When my parents travelled, Pa would drive the five hours down to Sydney to look after us. He made our school lunches, all three of them, drove us to and from school every day, and looked after the menagerie of animals we had; guinea pigs, rabbits, dogs, a couple of horses, budgies. He used to drive at a flat 50 km/h, rumbling down the street in my Mum’s Volvo station wagon. He wore white knee-high socks every day, and was up each morning well before any of us, moving around the kitchen like a spring. As far back as I can remember, I always snuck a look into his little black toiletry bag, to see his old shaving brush and hair cream and Brut cologne, or was it Old Spice? Maybe both. But he was always loyal to Imperial Leather soap; I think he still is. He combed his hair every morning. Sometimes, as a young girl, he’d let me comb it. I had forgotten that until now.

A few weeks ago, I got a call. Pa had fallen and hurt his leg badly. He his back in hospital now, pissed off at himself; being still, being waited on, being told what to do, all which he hates. The last time he was in hospital everyone was sure he wouldn’t come out. I called him from our apartment in Bavaria, where we were living at the time – coincidentally, just two hours from the village his ancestors came from – and he told me he loved me. I was certain, then, he would go, certain he had accepted his century goal was one he would not reach. He had never before told me so explicitly, had never before stepped so far out of the taciturn, emotion-less times and family from which he came. But he didn’t die. He left hospital and threw himself into caring for his wife who had been diagnosed with dementia. He turned 94, 95, 96. We visited them both in the beach town of northern NSW where they both still live, when I was pregnant, to tell them face to face of an impending great grandchild. Pa slapped his thigh and said, ‘how about that!’ and has not missed one birthday or Christmas since becoming a Great Pa. Not one. He is yet to meet his great grandson, but on the phone the other day, when I called because, again, I was certain it might be the last time we would speak, he told me he can’t wait to see us at Christmas. It will be by the beach, the kids will love it, and Pa will pepper my husband with questions about Germany, say ‘wie geht’s’ and ‘danke’ to my children.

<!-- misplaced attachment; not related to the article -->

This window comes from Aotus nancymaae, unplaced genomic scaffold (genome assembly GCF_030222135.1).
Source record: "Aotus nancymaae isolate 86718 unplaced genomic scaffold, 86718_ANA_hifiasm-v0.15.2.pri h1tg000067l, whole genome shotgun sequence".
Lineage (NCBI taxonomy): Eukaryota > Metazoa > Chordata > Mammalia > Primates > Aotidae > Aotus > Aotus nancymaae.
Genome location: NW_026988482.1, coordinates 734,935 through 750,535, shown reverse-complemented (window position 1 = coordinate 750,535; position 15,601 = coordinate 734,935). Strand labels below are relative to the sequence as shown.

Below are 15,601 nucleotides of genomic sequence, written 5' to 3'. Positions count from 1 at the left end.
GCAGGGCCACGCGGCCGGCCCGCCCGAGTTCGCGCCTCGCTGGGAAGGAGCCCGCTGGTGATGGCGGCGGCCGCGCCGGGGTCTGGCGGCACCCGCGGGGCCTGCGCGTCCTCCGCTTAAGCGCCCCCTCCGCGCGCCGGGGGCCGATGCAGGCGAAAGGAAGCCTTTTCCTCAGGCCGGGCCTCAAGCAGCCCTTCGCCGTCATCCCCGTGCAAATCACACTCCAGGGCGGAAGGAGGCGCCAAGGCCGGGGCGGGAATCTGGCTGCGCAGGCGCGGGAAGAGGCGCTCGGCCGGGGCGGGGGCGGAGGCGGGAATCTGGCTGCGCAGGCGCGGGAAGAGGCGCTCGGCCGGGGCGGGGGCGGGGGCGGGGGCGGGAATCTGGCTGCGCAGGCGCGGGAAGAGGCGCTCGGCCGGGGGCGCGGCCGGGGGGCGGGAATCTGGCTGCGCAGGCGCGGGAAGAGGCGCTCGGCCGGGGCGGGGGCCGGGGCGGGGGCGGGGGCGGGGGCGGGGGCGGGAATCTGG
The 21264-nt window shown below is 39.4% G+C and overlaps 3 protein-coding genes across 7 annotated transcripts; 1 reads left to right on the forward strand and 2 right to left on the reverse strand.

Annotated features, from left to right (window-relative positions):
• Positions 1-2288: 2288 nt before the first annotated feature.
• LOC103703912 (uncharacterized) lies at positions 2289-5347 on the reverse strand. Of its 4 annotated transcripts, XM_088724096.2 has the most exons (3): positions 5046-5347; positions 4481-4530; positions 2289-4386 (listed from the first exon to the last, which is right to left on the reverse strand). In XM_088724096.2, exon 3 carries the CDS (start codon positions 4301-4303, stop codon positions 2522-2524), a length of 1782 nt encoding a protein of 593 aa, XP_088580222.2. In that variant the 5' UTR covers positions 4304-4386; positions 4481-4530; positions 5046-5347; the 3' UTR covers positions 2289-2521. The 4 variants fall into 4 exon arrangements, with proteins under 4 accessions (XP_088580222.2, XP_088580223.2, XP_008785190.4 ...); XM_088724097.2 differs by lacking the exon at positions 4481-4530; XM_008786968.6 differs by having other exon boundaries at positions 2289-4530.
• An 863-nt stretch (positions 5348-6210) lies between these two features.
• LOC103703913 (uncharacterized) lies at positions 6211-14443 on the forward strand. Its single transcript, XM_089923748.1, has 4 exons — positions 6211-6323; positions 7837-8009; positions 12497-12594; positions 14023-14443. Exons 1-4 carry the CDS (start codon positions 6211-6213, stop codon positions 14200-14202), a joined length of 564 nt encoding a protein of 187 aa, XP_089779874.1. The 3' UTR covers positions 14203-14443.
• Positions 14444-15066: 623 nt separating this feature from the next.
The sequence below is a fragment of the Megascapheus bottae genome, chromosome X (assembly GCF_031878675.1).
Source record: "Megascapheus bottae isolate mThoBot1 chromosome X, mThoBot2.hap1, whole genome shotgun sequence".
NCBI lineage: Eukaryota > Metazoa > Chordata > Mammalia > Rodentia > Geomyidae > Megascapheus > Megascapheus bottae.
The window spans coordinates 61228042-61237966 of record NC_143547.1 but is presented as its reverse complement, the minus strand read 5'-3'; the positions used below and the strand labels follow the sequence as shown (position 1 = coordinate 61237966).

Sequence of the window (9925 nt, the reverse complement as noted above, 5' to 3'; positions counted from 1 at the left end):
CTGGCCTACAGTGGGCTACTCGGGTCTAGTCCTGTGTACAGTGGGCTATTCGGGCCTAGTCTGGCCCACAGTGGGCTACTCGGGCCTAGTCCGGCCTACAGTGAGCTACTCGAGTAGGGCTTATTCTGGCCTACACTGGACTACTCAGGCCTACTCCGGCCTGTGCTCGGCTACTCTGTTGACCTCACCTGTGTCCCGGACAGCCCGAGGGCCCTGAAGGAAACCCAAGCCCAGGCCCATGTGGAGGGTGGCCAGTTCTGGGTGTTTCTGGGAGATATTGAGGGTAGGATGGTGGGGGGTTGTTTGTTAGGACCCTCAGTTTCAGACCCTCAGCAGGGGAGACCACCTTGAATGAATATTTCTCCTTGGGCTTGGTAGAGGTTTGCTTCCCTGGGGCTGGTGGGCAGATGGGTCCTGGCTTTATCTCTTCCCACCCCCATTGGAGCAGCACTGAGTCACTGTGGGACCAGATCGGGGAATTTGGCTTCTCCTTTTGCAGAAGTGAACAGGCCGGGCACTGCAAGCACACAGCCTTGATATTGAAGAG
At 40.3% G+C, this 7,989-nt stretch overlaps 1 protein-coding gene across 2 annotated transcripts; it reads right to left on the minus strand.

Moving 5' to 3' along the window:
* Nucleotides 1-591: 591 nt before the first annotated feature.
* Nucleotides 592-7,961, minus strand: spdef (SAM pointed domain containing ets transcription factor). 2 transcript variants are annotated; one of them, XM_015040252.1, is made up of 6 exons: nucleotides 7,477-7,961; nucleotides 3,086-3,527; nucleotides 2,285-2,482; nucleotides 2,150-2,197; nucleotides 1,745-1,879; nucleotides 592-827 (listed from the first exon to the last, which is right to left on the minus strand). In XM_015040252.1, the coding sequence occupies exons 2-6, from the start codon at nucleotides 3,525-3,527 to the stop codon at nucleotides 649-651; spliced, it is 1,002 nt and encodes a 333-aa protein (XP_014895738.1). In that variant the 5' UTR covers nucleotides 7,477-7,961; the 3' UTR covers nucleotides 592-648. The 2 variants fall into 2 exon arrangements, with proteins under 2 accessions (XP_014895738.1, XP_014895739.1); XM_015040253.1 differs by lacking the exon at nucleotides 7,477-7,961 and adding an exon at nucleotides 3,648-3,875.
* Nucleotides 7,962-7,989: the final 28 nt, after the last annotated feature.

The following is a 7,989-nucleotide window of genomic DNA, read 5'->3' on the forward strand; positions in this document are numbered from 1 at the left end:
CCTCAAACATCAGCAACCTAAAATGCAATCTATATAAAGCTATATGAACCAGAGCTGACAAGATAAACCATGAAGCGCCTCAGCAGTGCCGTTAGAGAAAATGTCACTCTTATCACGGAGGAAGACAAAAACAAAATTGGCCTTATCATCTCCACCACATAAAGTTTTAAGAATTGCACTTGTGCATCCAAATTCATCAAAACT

My children are like him; half German, half Australian, and our family lives between the two countries, the two languages, the two cultures. It is too soon to tell which country will fill their heart, which language they will favour, which culture they will feel more at home within. Too soon to tell in which direction they will be pulled. It is unlikely they will remember their Great Pa, or know what they have in common with a man who has lived his nearly 100 years in two countries without ever setting foot in one.

 

1 thought on “Pa.

  1. Dear Liv,
    What a lovely life story. Your Pa would be proud of you again. The picture you paint of him and his life is so vivid, that without ever knowing you or him, I can imagine what he would have been like.
    We too live between two countries and two cultures and can fully understand.
    Dagmar